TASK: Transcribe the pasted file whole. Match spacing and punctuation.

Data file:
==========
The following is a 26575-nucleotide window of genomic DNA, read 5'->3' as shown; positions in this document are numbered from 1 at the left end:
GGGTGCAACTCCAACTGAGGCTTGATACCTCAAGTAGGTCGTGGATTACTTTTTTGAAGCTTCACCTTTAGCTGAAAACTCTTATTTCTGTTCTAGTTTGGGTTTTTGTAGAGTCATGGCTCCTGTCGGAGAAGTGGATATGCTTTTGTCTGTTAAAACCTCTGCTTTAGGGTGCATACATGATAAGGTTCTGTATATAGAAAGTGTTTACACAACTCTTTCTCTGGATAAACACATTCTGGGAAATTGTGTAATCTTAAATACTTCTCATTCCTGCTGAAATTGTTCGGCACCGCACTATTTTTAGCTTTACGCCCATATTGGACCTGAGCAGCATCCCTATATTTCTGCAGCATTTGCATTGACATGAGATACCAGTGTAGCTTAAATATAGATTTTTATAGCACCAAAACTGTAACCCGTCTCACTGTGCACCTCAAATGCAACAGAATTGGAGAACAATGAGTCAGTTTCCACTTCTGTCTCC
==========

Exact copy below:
The following is a 26575-nucleotide window of genomic DNA, read 5'->3' as shown; positions in this document are numbered from 1 at the left end:
GGGTGCAACTCCAACTGAGGCTTGATACCTCAAGTAGGTCGTGGATTACTTTTTTGAAGCTTCACCTTTAGCTGAAAACTCTTATTTCTGTTCTAGTTTGGGTTTTTGTAGAGTCATGGCTCCTGTCGGAGAAGTGGATATGCTTTTGTCTGTTAAAACCTCTGCTTTAGGGTGCATACATGATAAGGTTCTGTATATAGAAAGTGTTTACACAACTCTTTCTCTGGATAAACACATTCTGGGAAATTGTGTAATCTTAAATACTTCTCATTCCTGCTGAAATTGTTCGGCACCGCACTATTTTTAGCTTTACGCCCATATTGGACCTGAGCAGCATCCCTATATTTCTGCAGCATTTGCATTGACATGAGATACCAGTGTAGCTTAAATATAGATTTTTATAGCACCAAAACTGTAACCCGTCTCACTGTGCACCTCAAATGCAACAGAATTGGAGAACAATGAGTCAGTTTCCACTTCTGTCTCC